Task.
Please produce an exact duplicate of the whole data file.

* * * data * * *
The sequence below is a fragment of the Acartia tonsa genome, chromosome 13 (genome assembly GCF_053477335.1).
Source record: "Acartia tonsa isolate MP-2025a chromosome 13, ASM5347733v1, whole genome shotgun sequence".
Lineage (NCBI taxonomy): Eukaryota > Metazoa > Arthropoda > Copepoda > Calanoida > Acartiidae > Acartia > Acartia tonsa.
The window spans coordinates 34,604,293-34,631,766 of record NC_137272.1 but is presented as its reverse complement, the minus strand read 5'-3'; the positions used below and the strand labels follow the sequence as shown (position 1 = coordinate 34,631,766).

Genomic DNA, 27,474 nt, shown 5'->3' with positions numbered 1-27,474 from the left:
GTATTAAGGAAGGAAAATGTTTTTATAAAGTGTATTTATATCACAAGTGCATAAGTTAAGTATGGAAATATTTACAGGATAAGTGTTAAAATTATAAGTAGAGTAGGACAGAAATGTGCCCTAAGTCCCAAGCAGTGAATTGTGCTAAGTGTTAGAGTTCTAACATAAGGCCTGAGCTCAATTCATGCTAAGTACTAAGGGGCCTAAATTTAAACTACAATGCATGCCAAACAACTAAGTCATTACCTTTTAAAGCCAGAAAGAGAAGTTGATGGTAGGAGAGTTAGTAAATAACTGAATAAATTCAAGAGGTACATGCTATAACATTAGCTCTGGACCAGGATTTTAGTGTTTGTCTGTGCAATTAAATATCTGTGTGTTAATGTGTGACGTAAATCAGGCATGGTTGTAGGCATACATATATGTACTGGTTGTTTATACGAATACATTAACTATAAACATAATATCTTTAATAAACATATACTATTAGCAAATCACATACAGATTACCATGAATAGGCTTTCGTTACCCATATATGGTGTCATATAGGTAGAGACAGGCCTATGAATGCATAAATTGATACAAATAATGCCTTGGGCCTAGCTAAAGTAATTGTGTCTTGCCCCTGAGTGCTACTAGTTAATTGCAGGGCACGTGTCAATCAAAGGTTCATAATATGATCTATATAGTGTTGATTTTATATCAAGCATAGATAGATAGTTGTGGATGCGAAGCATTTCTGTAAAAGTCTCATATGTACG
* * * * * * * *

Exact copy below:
The sequence below is a fragment of the Acartia tonsa genome, chromosome 13 (genome assembly GCF_053477335.1).
Source record: "Acartia tonsa isolate MP-2025a chromosome 13, ASM5347733v1, whole genome shotgun sequence".
Lineage (NCBI taxonomy): Eukaryota > Metazoa > Arthropoda > Copepoda > Calanoida > Acartiidae > Acartia > Acartia tonsa.
The window spans coordinates 34,604,293-34,631,766 of record NC_137272.1 but is presented as its reverse complement, the minus strand read 5'-3'; the positions used below and the strand labels follow the sequence as shown (position 1 = coordinate 34,631,766).

Genomic DNA, 27,474 nt, shown 5'->3' with positions numbered 1-27,474 from the left:
GTATTAAGGAAGGAAAATGTTTTTATAAAGTGTATTTATATCACAAGTGCATAAGTTAAGTATGGAAATATTTACAGGATAAGTGTTAAAATTATAAGTAGAGTAGGACAGAAATGTGCCCTAAGTCCCAAGCAGTGAATTGTGCTAAGTGTTAGAGTTCTAACATAAGGCCTGAGCTCAATTCATGCTAAGTACTAAGGGGCCTAAATTTAAACTACAATGCATGCCAAACAACTAAGTCATTACCTTTTAAAGCCAGAAAGAGAAGTTGATGGTAGGAGAGTTAGTAAATAACTGAATAAATTCAAGAGGTACATGCTATAACATTAGCTCTGGACCAGGATTTTAGTGTTTGTCTGTGCAATTAAATATCTGTGTGTTAATGTGTGACGTAAATCAGGCATGGTTGTAGGCATACATATATGTACTGGTTGTTTATACGAATACATTAACTATAAACATAATATCTTTAATAAACATATACTATTAGCAAATCACATACAGATTACCATGAATAGGCTTTCGTTACCCATATATGGTGTCATATAGGTAGAGACAGGCCTATGAATGCATAAATTGATACAAATAATGCCTTGGGCCTAGCTAAAGTAATTGTGTCTTGCCCCTGAGTGCTACTAGTTAATTGCAGGGCACGTGTCAATCAAAGGTTCATAATATGATCTATATAGTGTTGATTTTATATCAAGCATAGATAGATAGTTGTGGATGCGAAGCATTTCTGTAAAAGTCTCATATGTACG